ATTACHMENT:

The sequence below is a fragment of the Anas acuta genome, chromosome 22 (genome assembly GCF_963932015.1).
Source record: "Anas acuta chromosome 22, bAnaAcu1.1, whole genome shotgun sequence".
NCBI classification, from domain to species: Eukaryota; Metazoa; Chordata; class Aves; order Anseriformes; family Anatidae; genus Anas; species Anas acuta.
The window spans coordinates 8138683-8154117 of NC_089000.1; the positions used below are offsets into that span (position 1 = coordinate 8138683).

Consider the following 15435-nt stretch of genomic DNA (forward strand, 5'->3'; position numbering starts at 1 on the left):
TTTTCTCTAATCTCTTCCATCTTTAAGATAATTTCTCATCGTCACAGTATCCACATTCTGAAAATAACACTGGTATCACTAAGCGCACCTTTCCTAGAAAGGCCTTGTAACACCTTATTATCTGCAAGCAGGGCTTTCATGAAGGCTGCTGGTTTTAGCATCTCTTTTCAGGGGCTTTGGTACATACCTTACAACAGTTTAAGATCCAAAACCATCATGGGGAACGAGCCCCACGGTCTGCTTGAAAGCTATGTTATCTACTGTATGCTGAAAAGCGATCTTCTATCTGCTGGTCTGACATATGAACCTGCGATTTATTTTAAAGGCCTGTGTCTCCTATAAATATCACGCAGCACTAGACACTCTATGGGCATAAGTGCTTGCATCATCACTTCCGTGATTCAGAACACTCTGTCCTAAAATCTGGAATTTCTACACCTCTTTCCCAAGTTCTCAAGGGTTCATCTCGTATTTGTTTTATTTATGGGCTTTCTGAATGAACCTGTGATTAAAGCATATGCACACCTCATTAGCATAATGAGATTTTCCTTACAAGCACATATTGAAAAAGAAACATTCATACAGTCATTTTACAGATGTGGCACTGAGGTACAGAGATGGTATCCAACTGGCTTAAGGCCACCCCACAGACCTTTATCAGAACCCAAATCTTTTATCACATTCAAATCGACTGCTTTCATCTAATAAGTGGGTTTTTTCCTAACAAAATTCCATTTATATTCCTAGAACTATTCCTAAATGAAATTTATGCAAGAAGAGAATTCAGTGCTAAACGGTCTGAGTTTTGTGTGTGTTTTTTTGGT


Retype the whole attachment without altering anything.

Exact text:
The sequence below is a fragment of the Anas acuta genome, chromosome 22 (genome assembly GCF_963932015.1).
Source record: "Anas acuta chromosome 22, bAnaAcu1.1, whole genome shotgun sequence".
NCBI classification, from domain to species: Eukaryota; Metazoa; Chordata; class Aves; order Anseriformes; family Anatidae; genus Anas; species Anas acuta.
The window spans coordinates 8138683-8154117 of NC_089000.1; the positions used below are offsets into that span (position 1 = coordinate 8138683).

Consider the following 15435-nt stretch of genomic DNA (forward strand, 5'->3'; position numbering starts at 1 on the left):
TTTTCTCTAATCTCTTCCATCTTTAAGATAATTTCTCATCGTCACAGTATCCACATTCTGAAAATAACACTGGTATCACTAAGCGCACCTTTCCTAGAAAGGCCTTGTAACACCTTATTATCTGCAAGCAGGGCTTTCATGAAGGCTGCTGGTTTTAGCATCTCTTTTCAGGGGCTTTGGTACATACCTTACAACAGTTTAAGATCCAAAACCATCATGGGGAACGAGCCCCACGGTCTGCTTGAAAGCTATGTTATCTACTGTATGCTGAAAAGCGATCTTCTATCTGCTGGTCTGACATATGAACCTGCGATTTATTTTAAAGGCCTGTGTCTCCTATAAATATCACGCAGCACTAGACACTCTATGGGCATAAGTGCTTGCATCATCACTTCCGTGATTCAGAACACTCTGTCCTAAAATCTGGAATTTCTACACCTCTTTCCCAAGTTCTCAAGGGTTCATCTCGTATTTGTTTTATTTATGGGCTTTCTGAATGAACCTGTGATTAAAGCATATGCACACCTCATTAGCATAATGAGATTTTCCTTACAAGCACATATTGAAAAAGAAACATTCATACAGTCATTTTACAGATGTGGCACTGAGGTACAGAGATGGTATCCAACTGGCTTAAGGCCACCCCACAGACCTTTATCAGAACCCAAATCTTTTATCACATTCAAATCGACTGCTTTCATCTAATAAGTGGGTTTTTTCCTAACAAAATTCCATTTATATTCCTAGAACTATTCCTAAATGAAATTTATGCAAGAAGAGAATTCAGTGCTAAACGGTCTGAGTTTTGTGTGTGTTTTTTTGGT